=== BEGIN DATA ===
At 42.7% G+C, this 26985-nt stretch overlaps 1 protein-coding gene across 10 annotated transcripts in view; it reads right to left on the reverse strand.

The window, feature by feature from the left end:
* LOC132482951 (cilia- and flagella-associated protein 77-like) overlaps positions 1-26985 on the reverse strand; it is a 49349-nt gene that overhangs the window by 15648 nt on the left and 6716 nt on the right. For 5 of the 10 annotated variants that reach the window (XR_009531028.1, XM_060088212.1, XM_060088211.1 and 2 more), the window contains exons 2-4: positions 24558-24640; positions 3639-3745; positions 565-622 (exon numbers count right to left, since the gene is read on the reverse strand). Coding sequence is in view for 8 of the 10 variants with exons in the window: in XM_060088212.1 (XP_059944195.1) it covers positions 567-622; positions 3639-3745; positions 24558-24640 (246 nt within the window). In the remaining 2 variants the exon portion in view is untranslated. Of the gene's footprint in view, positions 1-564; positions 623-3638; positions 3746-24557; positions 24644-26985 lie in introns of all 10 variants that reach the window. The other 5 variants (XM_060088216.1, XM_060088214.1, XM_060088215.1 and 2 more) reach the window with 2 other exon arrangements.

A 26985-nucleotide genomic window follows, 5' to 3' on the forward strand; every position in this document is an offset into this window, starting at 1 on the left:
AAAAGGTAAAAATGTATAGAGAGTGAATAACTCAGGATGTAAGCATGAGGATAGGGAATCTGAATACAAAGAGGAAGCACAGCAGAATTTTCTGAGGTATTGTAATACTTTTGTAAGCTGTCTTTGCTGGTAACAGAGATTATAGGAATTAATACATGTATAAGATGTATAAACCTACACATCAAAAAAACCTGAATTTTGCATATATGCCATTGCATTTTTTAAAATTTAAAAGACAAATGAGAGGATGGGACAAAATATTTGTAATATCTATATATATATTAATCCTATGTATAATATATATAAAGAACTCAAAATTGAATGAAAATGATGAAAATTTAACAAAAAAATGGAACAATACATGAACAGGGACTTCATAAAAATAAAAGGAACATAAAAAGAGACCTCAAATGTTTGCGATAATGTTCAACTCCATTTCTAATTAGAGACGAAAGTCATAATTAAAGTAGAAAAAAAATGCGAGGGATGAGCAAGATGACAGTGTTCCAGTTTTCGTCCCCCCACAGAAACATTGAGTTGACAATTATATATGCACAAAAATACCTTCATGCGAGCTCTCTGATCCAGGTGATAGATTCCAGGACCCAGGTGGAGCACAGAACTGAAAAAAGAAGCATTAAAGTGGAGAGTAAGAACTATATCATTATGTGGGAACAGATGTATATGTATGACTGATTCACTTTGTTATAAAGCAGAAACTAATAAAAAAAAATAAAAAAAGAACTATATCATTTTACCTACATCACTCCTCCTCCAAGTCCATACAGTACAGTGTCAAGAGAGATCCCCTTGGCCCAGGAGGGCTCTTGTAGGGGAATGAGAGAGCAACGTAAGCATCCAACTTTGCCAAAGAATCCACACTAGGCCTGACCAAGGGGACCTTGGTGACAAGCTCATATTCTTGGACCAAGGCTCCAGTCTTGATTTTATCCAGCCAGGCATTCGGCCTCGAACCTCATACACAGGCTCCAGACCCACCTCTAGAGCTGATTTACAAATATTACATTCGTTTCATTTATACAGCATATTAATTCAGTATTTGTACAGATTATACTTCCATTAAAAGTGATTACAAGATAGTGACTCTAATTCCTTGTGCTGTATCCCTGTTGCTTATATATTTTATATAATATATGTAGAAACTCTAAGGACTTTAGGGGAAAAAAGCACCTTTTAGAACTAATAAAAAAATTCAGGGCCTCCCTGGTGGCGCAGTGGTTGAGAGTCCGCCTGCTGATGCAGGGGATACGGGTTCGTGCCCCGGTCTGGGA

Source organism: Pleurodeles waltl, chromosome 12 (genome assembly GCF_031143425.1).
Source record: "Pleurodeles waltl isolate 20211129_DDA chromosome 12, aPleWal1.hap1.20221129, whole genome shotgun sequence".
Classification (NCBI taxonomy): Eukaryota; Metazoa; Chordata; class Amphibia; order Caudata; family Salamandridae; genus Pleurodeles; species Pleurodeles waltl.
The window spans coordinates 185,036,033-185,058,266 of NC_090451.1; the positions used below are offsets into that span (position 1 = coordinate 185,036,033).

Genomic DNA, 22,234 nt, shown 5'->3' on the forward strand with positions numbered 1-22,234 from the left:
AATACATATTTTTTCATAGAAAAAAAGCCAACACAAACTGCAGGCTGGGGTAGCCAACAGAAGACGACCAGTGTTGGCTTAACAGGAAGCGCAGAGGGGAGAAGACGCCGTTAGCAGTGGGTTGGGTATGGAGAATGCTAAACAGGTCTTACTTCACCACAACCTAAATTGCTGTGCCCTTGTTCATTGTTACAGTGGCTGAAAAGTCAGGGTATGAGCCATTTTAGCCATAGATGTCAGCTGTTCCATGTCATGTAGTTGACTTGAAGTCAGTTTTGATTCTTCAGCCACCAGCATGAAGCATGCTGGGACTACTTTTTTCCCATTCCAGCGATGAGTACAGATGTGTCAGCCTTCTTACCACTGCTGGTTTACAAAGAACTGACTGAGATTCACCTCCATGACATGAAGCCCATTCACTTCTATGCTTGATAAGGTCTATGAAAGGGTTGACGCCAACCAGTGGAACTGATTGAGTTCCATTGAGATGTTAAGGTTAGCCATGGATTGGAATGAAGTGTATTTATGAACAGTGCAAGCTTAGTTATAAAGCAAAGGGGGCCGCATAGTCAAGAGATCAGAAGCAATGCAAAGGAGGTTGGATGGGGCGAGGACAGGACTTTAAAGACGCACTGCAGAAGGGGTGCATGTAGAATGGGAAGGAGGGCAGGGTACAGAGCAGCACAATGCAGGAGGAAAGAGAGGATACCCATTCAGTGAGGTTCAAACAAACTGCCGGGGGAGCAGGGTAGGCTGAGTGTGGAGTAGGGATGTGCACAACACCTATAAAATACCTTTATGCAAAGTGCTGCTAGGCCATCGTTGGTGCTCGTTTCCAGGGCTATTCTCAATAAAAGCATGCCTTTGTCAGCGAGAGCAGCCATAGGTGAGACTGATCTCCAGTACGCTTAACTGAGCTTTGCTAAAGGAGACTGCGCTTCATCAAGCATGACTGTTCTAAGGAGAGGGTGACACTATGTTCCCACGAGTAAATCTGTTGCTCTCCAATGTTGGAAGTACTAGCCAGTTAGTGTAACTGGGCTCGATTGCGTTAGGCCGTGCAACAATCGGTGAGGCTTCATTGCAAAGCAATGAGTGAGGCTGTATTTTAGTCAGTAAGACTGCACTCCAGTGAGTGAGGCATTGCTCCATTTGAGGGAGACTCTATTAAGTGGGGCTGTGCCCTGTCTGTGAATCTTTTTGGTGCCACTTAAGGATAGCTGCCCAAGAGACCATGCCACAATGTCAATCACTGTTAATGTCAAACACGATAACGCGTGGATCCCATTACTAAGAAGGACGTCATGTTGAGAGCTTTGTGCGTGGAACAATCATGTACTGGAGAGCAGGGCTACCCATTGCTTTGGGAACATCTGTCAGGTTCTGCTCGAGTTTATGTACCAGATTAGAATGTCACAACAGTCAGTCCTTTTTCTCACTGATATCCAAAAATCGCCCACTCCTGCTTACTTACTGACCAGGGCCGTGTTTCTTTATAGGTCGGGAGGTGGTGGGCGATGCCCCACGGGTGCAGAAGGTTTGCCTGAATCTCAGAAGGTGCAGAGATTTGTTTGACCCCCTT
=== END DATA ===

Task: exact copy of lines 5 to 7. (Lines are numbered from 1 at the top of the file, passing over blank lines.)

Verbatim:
AAAAGGTAAAAATGTATAGAGAGTGAATAACTCAGGATGTAAGCATGAGGATAGGGAATCTGAATACAAAGAGGAAGCACAGCAGAATTTTCTGAGGTATTGTAATACTTTTGTAAGCTGTCTTTGCTGGTAACAGAGATTATAGGAATTAATACATGTATAAGATGTATAAACCTACACATCAAAAAAACCTGAATTTTGCATATATGCCATTGCATTTTTTAAAATTTAAAAGACAAATGAGAGGATGGGACAAAATATTTGTAATATCTATATATATATTAATCCTATGTATAATATATATAAAGAACTCAAAATTGAATGAAAATGATGAAAATTTAACAAAAAAATGGAACAATACATGAACAGGGACTTCATAAAAATAAAAGGAACATAAAAAGAGACCTCAAATGTTTGCGATAATGTTCAACTCCATTTCTAATTAGAGACGAAAGTCATAATTAAAGTAGAAAAAAAATGCGAGGGATGAGCAAGATGACAGTGTTCCAGTTTTCGTCCCCCCACAGAAACATTGAGTTGACAATTATATATGCACAAAAATACCTTCATGCGAGCTCTCTGATCCAGGTGATAGATTCCAGGACCCAGGTGGAGCACAGAACTGAAAAAAGAAGCATTAAAGTGGAGAGTAAGAACTATATCATTATGTGGGAACAGATGTATATGTATGACTGATTCACTTTGTTATAAAGCAGAAACTAATAAAAAAAAATAAAAAAAGAACTATATCATTTTACCTACATCACTCCTCCTCCAAGTCCATACAGTACAGTGTCAAGAGAGATCCCCTTGGCCCAGGAGGGCTCTTGTAGGGGAATGAGAGAGCAACGTAAGCATCCAACTTTGCCAAAGAATCCACACTAGGCCTGACCAAGGGGACCTTGGTGACAAGCTCATATTCTTGGACCAAGGCTCCAGTCTTGATTTTATCCAGCCAGGCATTCGGCCTCGAACCTCATACACAGGCTCCAGACCCACCTCTAGAGCTGATTTACAAATATTACATTCGTTTCATTTATACAGCATATTAATTCAGTATTTGTACAGATTATACTTCCATTAAAAGTGATTACAAGATAGTGACTCTAATTCCTTGTGCTGTATCCCTGTTGCTTATATATTTTATATAATATATGTAGAAACTCTAAGGACTTTAGGGGAAAAAAGCACCTTTTAGAACTAATAAAAAAATTCAGGGCCTCCCTGGTGGCGCAGTGGTTGAGAGTCCGCCTGCTGATGCAGGGGATACGGGTTCGTGCCCCGGTCTGGGA

Source organism: Pleurodeles waltl, chromosome 12 (genome assembly GCF_031143425.1).
Source record: "Pleurodeles waltl isolate 20211129_DDA chromosome 12, aPleWal1.hap1.20221129, whole genome shotgun sequence".